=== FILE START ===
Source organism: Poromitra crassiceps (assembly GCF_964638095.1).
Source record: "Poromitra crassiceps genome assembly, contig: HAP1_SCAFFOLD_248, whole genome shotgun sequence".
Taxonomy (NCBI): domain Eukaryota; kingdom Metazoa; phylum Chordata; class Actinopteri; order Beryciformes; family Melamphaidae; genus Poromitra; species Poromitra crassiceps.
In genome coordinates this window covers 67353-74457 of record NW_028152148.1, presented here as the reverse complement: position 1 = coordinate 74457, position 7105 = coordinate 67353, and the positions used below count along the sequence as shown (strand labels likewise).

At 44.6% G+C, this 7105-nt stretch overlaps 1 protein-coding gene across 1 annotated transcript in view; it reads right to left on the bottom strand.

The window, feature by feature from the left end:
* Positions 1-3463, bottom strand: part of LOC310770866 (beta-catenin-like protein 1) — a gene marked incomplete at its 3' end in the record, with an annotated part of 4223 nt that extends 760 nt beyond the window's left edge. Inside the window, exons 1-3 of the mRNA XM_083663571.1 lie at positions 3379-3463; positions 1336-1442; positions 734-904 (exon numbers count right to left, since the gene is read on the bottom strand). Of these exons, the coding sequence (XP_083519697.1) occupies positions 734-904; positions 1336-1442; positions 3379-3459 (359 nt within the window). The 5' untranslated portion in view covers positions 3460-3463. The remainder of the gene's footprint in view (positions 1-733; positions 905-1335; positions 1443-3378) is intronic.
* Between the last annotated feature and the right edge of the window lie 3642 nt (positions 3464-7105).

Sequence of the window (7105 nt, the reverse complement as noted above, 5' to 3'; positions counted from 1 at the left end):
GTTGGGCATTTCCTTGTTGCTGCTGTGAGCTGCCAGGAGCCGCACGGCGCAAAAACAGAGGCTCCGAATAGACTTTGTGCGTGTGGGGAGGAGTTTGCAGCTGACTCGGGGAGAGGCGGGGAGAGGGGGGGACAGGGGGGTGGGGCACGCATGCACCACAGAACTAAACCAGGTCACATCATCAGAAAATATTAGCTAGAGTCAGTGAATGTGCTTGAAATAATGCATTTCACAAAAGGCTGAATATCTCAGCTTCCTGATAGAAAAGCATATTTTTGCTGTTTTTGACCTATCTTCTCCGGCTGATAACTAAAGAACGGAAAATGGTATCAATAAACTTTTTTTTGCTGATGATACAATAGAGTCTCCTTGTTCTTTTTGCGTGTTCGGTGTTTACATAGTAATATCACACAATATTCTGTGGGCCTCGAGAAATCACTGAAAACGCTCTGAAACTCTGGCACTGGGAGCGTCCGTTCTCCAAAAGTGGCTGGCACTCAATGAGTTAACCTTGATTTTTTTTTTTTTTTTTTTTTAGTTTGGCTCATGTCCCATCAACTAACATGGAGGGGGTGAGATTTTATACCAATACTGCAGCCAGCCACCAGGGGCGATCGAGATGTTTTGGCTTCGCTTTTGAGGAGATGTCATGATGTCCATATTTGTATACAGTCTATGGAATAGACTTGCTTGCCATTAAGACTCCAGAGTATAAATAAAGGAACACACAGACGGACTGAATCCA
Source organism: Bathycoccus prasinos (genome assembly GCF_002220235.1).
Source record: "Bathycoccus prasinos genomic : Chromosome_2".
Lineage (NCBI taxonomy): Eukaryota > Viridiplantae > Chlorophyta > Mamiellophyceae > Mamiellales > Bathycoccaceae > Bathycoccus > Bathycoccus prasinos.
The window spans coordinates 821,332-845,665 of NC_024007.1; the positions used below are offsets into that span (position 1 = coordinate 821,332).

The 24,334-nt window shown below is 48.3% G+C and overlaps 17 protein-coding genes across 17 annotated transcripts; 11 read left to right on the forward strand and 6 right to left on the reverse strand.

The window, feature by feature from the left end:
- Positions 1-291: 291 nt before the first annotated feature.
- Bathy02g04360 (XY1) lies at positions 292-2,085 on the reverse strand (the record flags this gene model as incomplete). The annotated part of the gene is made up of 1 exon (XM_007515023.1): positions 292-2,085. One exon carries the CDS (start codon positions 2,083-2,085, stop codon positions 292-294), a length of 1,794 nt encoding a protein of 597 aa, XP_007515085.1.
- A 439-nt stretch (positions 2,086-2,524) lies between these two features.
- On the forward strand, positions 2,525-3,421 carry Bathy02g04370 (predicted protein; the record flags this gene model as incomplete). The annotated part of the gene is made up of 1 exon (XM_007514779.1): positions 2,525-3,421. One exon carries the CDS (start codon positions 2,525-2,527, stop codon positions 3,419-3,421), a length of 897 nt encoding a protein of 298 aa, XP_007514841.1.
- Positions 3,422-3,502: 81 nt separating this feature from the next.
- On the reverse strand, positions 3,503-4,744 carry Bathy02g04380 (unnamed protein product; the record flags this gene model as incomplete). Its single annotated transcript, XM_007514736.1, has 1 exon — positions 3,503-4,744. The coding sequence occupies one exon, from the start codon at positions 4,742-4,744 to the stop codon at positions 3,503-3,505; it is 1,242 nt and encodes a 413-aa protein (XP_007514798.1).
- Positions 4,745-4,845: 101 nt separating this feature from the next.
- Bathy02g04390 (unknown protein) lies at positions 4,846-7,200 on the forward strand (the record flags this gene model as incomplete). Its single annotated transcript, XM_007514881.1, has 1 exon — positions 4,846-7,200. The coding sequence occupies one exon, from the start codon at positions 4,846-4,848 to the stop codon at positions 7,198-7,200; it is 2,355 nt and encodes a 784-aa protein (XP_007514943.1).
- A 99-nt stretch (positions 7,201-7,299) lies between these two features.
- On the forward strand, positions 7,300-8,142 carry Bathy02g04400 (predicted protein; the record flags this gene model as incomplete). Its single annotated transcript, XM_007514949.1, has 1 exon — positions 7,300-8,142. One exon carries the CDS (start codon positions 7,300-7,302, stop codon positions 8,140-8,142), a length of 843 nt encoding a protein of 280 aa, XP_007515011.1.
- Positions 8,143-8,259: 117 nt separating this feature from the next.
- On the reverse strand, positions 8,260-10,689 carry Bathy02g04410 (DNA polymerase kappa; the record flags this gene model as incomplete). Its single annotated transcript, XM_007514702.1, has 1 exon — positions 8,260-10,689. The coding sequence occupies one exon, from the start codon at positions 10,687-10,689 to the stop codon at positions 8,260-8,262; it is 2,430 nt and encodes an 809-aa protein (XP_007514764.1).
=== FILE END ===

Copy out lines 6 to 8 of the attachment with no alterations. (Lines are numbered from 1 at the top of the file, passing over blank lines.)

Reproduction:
The window, feature by feature from the left end:
* Positions 1-3463, bottom strand: part of LOC310770866 (beta-catenin-like protein 1) — a gene marked incomplete at its 3' end in the record, with an annotated part of 4223 nt that extends 760 nt beyond the window's left edge. Inside the window, exons 1-3 of the mRNA XM_083663571.1 lie at positions 3379-3463; positions 1336-1442; positions 734-904 (exon numbers count right to left, since the gene is read on the bottom strand). Of these exons, the coding sequence (XP_083519697.1) occupies positions 734-904; positions 1336-1442; positions 3379-3459 (359 nt within the window). The 5' untranslated portion in view covers positions 3460-3463. The remainder of the gene's footprint in view (positions 1-733; positions 905-1335; positions 1443-3378) is intronic.
* Between the last annotated feature and the right edge of the window lie 3642 nt (positions 3464-7105).